Whether the technology is for Recruitment, HR, or Finance, no one ever seems to understand why or how in the first place the product was ever implemented and bemoaning the clear lack of any transformation that these systems bring. If this technology rage was converted to rad rage our roads would be littered with deaths on a scale unimaginable.

Corporate technology companies sell the dream of business transformation and a nirvana, where everyone’s work in radically changed into meaningful, value adding work. Additionally, promise of being able reinvent the business with ‘Big Data’ is never far from the lips of those super smart technology salesmen who as the ink is drying on the contract disappear faster than a politicians promise.

A member of my team recently declared that she thought the search function in our Application Tracking System was ‘ Fantastic and this would be really good for everyone to use’… Pure genius you may think. The system has been implemented for over 7 years….. If the vision for using any technology product is to create nirvana, then we must question whether we are prepared to change ourselves and processes to make this happen?

Having been responsible for implementing systems and being on the receiving end of poor implementations, I have several views that are worth discussing and by no means does the fault always sit with one party and I think there valuable issues to debate and learn from.

I’ll begin with the client organisation. It is imperative that the scope/brief is clearly articulated and defined before any selection begins. SO many projects fail this hurdle. It might sound, to quote Basil Fawlty, as ‘ the bleedin’ obvious’ but it is critical.

Leadership has a role in this as well to inspire the end users of the case for change or disruption. How many projects fail because the decision to transform has been made at the top of the organisation with little or no consultation for the actual users. I am sure we have all been guilty at some point. Why not allow some of the users to be involved in the selection process? After all it is they who will have to manage and run processes on a day to day basis.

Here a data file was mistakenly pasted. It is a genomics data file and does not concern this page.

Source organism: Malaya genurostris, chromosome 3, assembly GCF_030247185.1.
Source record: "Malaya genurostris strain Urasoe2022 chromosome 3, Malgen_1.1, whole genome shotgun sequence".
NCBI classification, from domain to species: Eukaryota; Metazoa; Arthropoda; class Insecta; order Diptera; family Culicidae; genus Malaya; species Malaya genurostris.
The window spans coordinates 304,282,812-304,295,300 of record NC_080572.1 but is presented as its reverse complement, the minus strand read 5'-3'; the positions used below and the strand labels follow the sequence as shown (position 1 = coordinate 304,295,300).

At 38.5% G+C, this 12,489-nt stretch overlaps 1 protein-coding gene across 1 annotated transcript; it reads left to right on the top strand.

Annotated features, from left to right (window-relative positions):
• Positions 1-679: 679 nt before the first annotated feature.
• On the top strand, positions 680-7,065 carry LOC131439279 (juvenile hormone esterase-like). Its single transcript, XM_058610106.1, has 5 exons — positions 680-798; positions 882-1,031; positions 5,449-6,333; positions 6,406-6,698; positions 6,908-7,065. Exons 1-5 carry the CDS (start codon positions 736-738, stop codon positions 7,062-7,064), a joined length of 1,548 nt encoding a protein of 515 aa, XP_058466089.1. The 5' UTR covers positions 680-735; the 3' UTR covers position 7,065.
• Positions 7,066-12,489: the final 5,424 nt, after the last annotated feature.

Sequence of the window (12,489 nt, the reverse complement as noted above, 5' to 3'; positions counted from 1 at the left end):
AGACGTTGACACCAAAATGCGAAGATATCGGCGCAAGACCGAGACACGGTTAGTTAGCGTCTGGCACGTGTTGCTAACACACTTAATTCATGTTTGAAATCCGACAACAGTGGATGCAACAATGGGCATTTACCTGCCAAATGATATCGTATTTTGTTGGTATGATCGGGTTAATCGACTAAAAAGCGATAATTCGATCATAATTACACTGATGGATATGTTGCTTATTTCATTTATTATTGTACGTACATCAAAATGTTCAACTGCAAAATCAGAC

Change management is an element that is often overlooked or misunderstood. Successful technology implementations I have been a part of, have invested time, effort and money in understanding this essential element. Being mindful that not everyone will like, accept or be capable to deal with the change. It is essential these people are treated with dignity and either redeployed or exited. Harsh as this may sound, changed processes may means new ways of working that not everyone can accept.

When it comes to technology companies, the focus, it seems is always on the product and not the change required. Super slick salespeople are more interested in ‘Wowing’ us with the technology than helping us clients understand the true implications of the change we are embarking on. I encourage these organisation to think differently about how salespeople are rewarded. Might paying bonuses when the project is implemented to the satisfaction of the customer, instill some ownership and responsibility to develop a trusted partnership rather than throw the problem over the fence?

Maybe this change in approach from both sides of the game, might help us to truly inhabit the nirvana of where technology really does transform our world of work, rather than consign us to being constant grumblers?